The But Men

They live amongst us. They are people we know. They are our friends. They are the But Men. Like the rest of us they live in a heteronormative, misogynistic patriarchy. They are witness to daily acts of sexism against woman. They listen to these women talk about their experiences of oppression. They read women’s blogs and facebook posts about the violence society perpetrates against woman. And once they’ve finished listening and reading the first thing they say is “But men…”

“But men are objectified too, but men get called out for having too much sex, but men experience domestic violence, but men are stereotyped, but men…”

Whilst all of these things are true it’s pretty obvious that the But Men are missing the point. Simply put, when we are talking about women’s experience of the patriarchy we are talking about women’s experience of the patriarchy – not men’s. In this situation the best thing many men can do is shut up and listen. I did a But Men the other day and swiftly learnt my lesson. A friend had posted about the objectification of women in mainstream media – the way women’s bodies are so frequently sexualised and scrutinised. I ‘liked’ the post and then innocently/ignorantly commented, ‘Yes, and this happens to men too.’ It didn’t take long for someone else to comment on my comment accusing me of missing the point and trivialising the issue. “Missing the point, trivialising the issue,” I said to myself indignantly, that’s certainly not what I intended. Fortunately, rather than commenting on the comment on my comment I stepped away from the laptop.

I say I commented innocently/ignorantly for a reason: with regards the innocence I was genuinely trying to reach out to a virtual community discussing objectification and share my own experience of objectification – I get bored with the status quo of male beauty and body type and my self-esteem is regularly diminished by it and I really wanted to share my views on this. With regards the ignorance I should have known better than to butt into a conversation about the oppression of women with a comment about the oppression of men. I would not have interrupted a friend’s discussion about their experience of racism as a black person with my comments on the experiences of racism that white people encounter, or a discussion on homophobia with instances of heterophobia, or instances of Islamaphobia with cases of discrimination against atheists etc. Yet for some reason I thought it was OK to completely divert a conversation about women to be about men. There’s a word for this and it’s sexism. It turns out my ignorance perpetuates oppression and that makes me guilty.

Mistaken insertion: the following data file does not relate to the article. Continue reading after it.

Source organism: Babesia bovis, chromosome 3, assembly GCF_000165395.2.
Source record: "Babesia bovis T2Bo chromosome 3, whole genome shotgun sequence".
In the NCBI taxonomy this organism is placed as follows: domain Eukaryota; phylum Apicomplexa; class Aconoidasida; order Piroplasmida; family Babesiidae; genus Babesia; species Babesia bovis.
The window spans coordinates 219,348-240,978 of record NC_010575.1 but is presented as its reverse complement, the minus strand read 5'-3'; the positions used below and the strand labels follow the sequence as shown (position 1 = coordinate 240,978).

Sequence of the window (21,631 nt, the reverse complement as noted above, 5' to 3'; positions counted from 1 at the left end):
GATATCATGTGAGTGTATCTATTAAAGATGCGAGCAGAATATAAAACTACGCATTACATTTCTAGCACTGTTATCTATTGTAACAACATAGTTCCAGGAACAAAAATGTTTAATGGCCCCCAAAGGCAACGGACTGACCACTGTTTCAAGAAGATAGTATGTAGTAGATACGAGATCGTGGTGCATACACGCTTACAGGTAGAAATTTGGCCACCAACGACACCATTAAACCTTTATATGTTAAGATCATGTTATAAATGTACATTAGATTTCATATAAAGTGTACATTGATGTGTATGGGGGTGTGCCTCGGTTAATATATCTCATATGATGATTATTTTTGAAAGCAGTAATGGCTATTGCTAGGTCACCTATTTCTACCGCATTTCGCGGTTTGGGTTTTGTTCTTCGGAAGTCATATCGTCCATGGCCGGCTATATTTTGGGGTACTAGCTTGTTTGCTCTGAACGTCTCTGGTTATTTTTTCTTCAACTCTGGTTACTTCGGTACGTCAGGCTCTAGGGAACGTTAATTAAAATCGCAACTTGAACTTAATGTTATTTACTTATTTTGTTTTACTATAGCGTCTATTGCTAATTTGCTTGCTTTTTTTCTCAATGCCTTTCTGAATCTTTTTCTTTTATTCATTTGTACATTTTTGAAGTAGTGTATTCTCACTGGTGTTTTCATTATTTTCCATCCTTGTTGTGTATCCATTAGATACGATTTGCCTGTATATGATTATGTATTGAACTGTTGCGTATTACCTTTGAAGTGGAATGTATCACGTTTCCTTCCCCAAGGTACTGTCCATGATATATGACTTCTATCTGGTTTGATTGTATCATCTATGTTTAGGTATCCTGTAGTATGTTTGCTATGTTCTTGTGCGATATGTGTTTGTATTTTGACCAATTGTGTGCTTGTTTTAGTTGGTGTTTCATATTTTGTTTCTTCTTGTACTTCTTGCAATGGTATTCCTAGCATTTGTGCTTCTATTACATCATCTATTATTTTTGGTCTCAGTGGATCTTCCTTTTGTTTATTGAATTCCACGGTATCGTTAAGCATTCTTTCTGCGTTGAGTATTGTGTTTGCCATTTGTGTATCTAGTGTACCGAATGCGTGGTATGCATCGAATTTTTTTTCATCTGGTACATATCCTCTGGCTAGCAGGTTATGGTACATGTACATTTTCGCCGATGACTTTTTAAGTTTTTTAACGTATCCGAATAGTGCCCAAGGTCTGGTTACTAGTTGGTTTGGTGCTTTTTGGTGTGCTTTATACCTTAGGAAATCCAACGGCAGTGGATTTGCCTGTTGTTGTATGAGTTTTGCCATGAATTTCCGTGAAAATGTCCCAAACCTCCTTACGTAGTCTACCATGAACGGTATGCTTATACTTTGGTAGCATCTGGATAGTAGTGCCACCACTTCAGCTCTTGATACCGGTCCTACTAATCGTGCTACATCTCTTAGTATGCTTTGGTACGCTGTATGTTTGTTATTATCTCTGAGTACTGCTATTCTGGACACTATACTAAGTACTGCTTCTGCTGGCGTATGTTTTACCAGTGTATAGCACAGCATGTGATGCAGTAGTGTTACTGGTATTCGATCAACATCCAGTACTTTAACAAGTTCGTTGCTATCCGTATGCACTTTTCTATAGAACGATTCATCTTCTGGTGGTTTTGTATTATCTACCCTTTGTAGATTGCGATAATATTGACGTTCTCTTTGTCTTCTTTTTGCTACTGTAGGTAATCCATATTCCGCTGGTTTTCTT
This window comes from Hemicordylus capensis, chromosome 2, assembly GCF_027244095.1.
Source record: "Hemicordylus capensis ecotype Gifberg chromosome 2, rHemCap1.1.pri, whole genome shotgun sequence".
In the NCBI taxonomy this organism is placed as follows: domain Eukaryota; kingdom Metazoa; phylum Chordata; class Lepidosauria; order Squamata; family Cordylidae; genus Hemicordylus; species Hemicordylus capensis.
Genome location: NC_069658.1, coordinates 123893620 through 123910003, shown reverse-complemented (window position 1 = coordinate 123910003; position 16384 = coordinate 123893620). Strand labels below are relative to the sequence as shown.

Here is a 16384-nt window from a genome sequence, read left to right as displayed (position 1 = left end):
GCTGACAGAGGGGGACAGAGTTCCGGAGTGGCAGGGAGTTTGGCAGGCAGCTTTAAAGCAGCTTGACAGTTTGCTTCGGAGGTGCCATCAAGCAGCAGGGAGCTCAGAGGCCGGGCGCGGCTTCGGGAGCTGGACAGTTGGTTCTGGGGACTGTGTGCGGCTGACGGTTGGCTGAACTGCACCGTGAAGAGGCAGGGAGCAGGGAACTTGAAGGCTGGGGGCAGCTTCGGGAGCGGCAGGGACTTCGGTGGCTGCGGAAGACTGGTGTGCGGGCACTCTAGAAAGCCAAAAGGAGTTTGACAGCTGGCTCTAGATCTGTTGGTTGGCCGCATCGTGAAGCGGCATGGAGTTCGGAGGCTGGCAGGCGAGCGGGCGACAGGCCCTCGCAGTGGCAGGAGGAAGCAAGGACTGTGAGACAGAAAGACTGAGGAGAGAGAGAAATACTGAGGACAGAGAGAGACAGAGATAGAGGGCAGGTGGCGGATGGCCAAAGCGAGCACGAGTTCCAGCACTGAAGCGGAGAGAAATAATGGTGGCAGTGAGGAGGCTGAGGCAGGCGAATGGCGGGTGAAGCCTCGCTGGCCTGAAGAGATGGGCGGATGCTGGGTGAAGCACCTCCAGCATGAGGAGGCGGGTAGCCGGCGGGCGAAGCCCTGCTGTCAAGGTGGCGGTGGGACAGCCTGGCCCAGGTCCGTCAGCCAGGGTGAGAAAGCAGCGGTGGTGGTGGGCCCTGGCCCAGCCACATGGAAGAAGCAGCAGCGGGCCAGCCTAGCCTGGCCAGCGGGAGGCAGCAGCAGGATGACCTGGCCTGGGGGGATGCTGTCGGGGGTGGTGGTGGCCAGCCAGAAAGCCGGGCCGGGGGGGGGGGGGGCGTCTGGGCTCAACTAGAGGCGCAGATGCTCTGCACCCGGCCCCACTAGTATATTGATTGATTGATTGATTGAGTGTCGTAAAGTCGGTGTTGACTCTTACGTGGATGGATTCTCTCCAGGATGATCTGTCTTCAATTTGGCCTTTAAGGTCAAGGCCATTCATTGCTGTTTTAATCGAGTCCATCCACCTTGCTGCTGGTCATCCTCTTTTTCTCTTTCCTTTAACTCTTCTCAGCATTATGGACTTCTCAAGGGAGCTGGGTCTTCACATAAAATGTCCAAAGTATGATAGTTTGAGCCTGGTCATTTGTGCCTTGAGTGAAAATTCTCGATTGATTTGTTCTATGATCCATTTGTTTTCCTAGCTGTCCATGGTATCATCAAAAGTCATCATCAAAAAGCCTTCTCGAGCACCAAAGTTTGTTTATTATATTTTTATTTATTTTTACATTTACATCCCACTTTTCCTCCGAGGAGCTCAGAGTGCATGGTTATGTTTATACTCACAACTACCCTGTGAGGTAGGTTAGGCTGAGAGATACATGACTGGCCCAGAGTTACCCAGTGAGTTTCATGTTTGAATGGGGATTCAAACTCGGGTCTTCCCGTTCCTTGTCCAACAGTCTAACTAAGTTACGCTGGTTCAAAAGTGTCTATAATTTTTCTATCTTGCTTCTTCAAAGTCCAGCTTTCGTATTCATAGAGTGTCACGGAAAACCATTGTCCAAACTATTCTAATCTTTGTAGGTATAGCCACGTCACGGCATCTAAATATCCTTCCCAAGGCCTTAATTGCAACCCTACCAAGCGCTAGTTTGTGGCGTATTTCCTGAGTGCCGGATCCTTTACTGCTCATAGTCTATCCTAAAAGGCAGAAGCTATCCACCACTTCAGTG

For too long conversations have been led by men, for men and about men. And now people are talking about other things men are suddenly finding their male privilege threatened. It was never a good privilege in the first place because it depended on oppression and violence but it sure is uncomfortable to discover a taken-for-granted power being dispersed, even though it’s for the best.

So, But Men, what can we do? We can acknowledge that there are ways in which we all suffer in society and that we all need to be able to talk about this suffering. If we want to discuss the ways in which we suffer as men we can find appropriate groups to do it with. However, it’s important we don’t hijack other groups to talk about ourselves – this is disrespectful and oppressive. We must learn to listen and not to speak over people (aka when to shut up). We must also acknowledge that there are spaces to which we are not invited (e.g. a woman’s circle). In essence, we need to use our imagination. We need to try to empathise with groups we are not part of in order to understand what it’s like to experience the world as they do – a world that has a knack for treating men unfairly well. Then we can set about changing this by redistributing power equally in order to ensure that this world isn’t all a-but men!